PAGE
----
While earlier in the day the indications were that Mubarak was on his way out, Mubarak himself had different plans it would seem. The question becomes: now what?
While the rumors earlier in the day, as well as a statement from the military, seemed to indicate that Egyptian President Hosni Mubarak was prepared to acquiesce to the main demand of the protesters and step down.
However, he only announced a vague transfer of some powers to the Vice President and otherwise reiterated that he was staying until September.
The crowd in Tahrir Square had gathered to hear what they thought was going to be a resignation speech, but instead that heard just the opposite. The real question now is what the protesters will do tomorrow. I heard some of the participants interviewed on the BBC calling for a march on the presidential palace tomorrow. The degree to which this is a widely held sentiment is unclear. What is clear is that there is widespread anger and disappointment on the streets of Egypt at the moment.
One of the elements of Mubarak’s speech that I found amusing/underscores the fig leaf of legitimacy that he is hiding behind:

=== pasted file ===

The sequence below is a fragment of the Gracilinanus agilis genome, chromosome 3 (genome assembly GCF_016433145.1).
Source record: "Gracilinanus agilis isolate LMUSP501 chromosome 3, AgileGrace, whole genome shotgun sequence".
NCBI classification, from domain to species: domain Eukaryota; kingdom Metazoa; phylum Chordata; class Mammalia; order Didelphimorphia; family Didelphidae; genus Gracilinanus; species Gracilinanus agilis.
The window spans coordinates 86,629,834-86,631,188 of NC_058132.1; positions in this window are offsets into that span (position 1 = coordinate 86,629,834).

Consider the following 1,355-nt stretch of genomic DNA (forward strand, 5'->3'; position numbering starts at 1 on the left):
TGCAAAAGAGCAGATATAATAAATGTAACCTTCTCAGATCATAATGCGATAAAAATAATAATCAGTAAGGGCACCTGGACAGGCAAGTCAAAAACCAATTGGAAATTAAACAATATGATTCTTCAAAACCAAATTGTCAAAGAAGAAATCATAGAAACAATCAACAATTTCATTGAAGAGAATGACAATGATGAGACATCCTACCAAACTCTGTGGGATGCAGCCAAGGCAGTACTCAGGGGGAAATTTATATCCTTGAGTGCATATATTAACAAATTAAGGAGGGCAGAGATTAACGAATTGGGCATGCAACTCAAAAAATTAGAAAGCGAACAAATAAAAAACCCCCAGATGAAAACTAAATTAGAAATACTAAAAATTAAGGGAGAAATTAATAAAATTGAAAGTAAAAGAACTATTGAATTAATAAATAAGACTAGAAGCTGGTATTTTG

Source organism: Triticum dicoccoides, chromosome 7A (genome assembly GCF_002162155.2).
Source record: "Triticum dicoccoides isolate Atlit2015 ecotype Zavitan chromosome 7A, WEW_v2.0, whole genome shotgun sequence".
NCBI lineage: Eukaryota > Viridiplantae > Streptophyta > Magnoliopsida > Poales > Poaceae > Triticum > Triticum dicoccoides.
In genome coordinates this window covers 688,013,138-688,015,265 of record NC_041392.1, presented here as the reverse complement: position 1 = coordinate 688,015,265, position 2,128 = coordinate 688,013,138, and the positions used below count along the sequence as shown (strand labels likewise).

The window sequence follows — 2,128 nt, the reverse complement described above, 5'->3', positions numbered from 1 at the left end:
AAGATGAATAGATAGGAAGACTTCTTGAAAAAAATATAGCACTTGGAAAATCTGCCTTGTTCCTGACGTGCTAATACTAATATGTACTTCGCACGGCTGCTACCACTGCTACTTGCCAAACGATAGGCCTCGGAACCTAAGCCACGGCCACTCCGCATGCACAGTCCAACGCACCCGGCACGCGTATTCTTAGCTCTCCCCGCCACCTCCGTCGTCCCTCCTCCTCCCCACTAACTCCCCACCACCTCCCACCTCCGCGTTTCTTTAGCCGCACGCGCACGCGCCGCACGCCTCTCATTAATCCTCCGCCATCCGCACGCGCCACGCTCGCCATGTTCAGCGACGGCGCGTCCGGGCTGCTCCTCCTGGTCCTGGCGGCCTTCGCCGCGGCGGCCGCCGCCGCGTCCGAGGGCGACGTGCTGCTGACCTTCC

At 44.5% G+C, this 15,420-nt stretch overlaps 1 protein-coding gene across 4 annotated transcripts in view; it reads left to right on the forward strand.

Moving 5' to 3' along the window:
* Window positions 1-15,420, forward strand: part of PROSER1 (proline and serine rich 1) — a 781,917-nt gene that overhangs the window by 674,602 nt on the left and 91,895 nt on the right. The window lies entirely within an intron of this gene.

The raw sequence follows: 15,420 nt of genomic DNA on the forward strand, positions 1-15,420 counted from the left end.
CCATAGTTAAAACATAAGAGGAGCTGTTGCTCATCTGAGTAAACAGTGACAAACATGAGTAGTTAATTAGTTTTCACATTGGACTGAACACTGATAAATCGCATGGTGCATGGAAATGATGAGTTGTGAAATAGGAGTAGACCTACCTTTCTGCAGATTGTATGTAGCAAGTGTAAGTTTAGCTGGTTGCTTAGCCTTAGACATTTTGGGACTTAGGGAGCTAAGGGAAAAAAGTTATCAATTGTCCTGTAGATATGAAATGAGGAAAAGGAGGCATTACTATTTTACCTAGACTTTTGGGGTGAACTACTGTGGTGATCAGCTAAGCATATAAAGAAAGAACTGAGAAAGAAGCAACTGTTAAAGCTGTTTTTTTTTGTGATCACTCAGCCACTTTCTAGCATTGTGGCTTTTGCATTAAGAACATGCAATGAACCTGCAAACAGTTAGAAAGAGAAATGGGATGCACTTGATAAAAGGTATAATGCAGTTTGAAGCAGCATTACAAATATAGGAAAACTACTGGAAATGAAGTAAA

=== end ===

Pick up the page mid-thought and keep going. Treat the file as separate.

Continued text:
Mubarak said he has delegated powers to the vice president “in accordance with the constitution.”
Given that Mubarak only saw fit to name a vice president (a constitutional office) as a result of the protests (after failing to do so for three decades) makes appeals to doing things “in accordance with the constitution” vis-a-vis said VP hardly makes one think that Mubarak’s main concerns are appropriate institutional procedures.
As has been the case from the beginning, this issue is likely to be settled by the disposition of the military. To date the armed forces have been able to avoid making a definitive more for the regime or against the populace. The test is going to be if the protests move to another level and the military is forced to make a choice. If the protests moves to the presidential palace, such a choice my have to be made.
See also Mubarak Refuses To Step Down, Crowds In Cairo Furious from Doug Mataconis